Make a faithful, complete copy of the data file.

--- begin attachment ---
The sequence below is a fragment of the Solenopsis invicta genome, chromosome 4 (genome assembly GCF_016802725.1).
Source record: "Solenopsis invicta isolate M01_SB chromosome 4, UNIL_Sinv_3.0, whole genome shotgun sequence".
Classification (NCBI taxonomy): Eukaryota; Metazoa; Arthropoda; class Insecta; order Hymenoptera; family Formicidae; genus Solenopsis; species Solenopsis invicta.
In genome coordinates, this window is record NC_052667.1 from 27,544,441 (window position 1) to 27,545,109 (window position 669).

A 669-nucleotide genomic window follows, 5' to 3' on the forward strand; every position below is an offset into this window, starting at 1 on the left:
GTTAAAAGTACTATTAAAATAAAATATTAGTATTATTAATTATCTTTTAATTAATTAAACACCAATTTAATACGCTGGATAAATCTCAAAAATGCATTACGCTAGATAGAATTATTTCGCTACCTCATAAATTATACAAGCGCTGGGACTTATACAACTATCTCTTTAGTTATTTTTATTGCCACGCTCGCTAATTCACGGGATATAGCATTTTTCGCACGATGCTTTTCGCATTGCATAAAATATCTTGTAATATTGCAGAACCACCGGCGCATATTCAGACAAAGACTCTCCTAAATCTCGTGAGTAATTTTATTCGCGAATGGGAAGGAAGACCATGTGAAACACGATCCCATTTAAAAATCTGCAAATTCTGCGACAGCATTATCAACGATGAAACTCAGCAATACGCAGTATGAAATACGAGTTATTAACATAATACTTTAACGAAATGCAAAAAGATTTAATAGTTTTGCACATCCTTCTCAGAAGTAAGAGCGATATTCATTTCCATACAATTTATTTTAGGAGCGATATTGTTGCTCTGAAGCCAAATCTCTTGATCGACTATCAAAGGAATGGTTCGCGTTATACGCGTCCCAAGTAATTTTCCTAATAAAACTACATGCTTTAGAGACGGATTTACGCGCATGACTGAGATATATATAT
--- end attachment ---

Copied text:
The sequence below is a fragment of the Solenopsis invicta genome, chromosome 4 (genome assembly GCF_016802725.1).
Source record: "Solenopsis invicta isolate M01_SB chromosome 4, UNIL_Sinv_3.0, whole genome shotgun sequence".
Classification (NCBI taxonomy): Eukaryota; Metazoa; Arthropoda; class Insecta; order Hymenoptera; family Formicidae; genus Solenopsis; species Solenopsis invicta.
In genome coordinates, this window is record NC_052667.1 from 27,544,441 (window position 1) to 27,545,109 (window position 669).

A 669-nucleotide genomic window follows, 5' to 3' on the forward strand; every position below is an offset into this window, starting at 1 on the left:
GTTAAAAGTACTATTAAAATAAAATATTAGTATTATTAATTATCTTTTAATTAATTAAACACCAATTTAATACGCTGGATAAATCTCAAAAATGCATTACGCTAGATAGAATTATTTCGCTACCTCATAAATTATACAAGCGCTGGGACTTATACAACTATCTCTTTAGTTATTTTTATTGCCACGCTCGCTAATTCACGGGATATAGCATTTTTCGCACGATGCTTTTCGCATTGCATAAAATATCTTGTAATATTGCAGAACCACCGGCGCATATTCAGACAAAGACTCTCCTAAATCTCGTGAGTAATTTTATTCGCGAATGGGAAGGAAGACCATGTGAAACACGATCCCATTTAAAAATCTGCAAATTCTGCGACAGCATTATCAACGATGAAACTCAGCAATACGCAGTATGAAATACGAGTTATTAACATAATACTTTAACGAAATGCAAAAAGATTTAATAGTTTTGCACATCCTTCTCAGAAGTAAGAGCGATATTCATTTCCATACAATTTATTTTAGGAGCGATATTGTTGCTCTGAAGCCAAATCTCTTGATCGACTATCAAAGGAATGGTTCGCGTTATACGCGTCCCAAGTAATTTTCCTAATAAAACTACATGCTTTAGAGACGGATTTACGCGCATGACTGAGATATATATAT